In October 1858, an American whaling ship named the Dolphin set sail from Rhode Island and never returned home. Now, archaeologists believe they’ve identified the lost ship off the coast of far southern Argentina, according to a new study in the journal Dendrochronologia.
“It’s fascinating that people built this ship in a New England town so long ago, and it turned up on the other side of the world,” says Mukund Rao, a dendrochronologist at Columbia University and one of the paper’s authors, in a statement.
The remains of an unknown shipwreck first emerged from sediment near the coastal town of Puerto Madryn in 2004. Over the course of the next several years, archaeologists excavated the site and found artifacts that suggested the vessel might be the Dolphin. However, they couldn’t be sure and continued to sift through historical documents in search of clues about the ship’s true identity.
In 2019, the researchers had an idea: What if they looked at the tree rings of the vessel’s timber to determine the age and origins of the wood?
The scientists used a chain saw to cut several cross-sections from the vessel’s planking and ribs, which they then sent off for analysis. Dendrochronologists compared the wreck’s timber to a database of 30,000 trees dating back more than 2,000 years.
They determined that the vessel’s timber came from white oak and old-growth yellow pine trees. Comparing the wood to samples from specific regions, they determined that the pine likely came from Alabama, Georgia or northern Florida—regions that sent large amounts of pine timber to the northern states in the 19th century—and the white oak likely came from Massachusetts.
But what really convinced the researchers was the fact that the trees had been cut in 1849, which aligns with the Dolphin’s construction timeline.
“I was really excited,” Ignacio Mundo, a dendrochronologist at Argentina’s Laboratory of Dendrochronology and Environmental History and one of the study’s authors, tells the Boston Globe’s Brian Amaral. “The last ring corresponds to 1849, and knowing the Dolphin was launched in 1850, you say, okay, we are really close.”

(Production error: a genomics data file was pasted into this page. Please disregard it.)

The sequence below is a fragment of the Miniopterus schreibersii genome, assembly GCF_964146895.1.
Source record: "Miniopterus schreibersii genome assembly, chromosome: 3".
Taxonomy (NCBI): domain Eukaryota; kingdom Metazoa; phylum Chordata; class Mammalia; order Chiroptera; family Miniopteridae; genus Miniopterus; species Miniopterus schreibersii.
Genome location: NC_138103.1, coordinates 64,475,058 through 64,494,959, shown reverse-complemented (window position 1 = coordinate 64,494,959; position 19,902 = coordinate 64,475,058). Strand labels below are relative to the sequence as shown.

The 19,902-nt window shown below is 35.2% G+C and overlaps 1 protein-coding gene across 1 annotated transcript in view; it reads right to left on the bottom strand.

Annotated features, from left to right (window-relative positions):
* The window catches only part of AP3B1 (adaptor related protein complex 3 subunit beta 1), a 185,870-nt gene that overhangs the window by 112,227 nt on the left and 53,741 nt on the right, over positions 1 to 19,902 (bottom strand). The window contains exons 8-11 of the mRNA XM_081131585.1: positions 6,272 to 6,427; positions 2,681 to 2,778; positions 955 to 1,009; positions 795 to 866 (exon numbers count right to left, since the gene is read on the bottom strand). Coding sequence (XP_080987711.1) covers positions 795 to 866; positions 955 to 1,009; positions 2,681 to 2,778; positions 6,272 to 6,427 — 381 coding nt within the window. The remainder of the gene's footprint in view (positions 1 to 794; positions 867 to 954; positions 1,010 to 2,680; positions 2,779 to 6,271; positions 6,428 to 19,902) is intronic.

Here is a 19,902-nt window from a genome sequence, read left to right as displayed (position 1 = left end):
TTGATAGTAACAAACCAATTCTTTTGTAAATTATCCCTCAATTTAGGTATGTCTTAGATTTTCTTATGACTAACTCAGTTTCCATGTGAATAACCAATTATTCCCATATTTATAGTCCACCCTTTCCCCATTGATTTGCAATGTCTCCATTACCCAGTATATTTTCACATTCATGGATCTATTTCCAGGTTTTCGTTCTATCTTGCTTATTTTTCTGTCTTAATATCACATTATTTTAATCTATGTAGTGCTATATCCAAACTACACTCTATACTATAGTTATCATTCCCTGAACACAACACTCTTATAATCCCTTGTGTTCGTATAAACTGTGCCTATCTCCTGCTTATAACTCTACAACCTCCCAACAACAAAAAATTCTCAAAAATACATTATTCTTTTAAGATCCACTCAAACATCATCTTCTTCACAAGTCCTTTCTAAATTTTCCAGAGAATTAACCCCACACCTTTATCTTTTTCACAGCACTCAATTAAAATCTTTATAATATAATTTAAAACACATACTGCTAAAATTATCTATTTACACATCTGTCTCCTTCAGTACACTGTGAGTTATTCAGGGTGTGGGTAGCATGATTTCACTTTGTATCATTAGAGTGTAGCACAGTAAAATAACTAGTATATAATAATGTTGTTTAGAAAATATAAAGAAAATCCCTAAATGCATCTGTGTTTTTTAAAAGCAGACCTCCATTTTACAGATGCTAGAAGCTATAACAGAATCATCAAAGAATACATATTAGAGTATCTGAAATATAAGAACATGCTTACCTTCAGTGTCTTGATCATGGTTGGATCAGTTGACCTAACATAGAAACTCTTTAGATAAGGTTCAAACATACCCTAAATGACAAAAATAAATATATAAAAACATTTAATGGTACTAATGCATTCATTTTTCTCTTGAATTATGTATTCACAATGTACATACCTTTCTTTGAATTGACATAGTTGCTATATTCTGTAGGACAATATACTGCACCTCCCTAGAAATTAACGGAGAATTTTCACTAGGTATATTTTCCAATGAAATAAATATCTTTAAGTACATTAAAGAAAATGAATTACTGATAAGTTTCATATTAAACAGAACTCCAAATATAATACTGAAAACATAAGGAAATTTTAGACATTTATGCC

Crews built the Dolphin between August and October 1850. The 111-foot-long whaler set sail on her maiden voyage on November 16.
For centuries, large vessels roamed the world’s oceans in search of whales. They hunted the massive marine mammals for their blubber, from which they extracted oil to use for lighting lamps and making soaps, as well as for their bones, which were handy for making corsets, children’s toys and other household items. Throughout the 20th century, whalers killed an estimated 2.9 million whales, which led to the “catastrophic decline” of worldwide populations, according to the nonprofit Natural Resources Defense Council. Despite a global moratorium that’s been in place since 1986, whaling continues in some countries today, including Japan, Iceland and Norway.
Throughout the 1850s, the 325-ton Dolphin roamed around the Atlantic and Indian oceans, venturing through the Azores and around the Horn of Africa. The ship set off on what would be its last voyage on October 2, 1858. Based on letters and other historical accounts, it likely crashed in Golfo Nuevo off the coast of Patagonia, some 10,000 miles from its home base of Warren, Rhode Island.
The scientists can’t rule out the possibility that the sunken ship is some other American whaler from around the same period. They are quick to point out that the dendrochronological findings do not constitute definitive proof—and they have not discovered more conclusive evidence, like the ship’s bell or the name on the hull.
However, it’s highly likely the vessel is the Dolphin and that the researchers finally solved the decades-old mystery.
“The archaeologists are more conservative—they prefer a slightly higher standard, and I don’t blame them,” says Rao in the statement. “It’s true we don’t have something like the ship’s bell. But for me, the story is there in the tree rings.”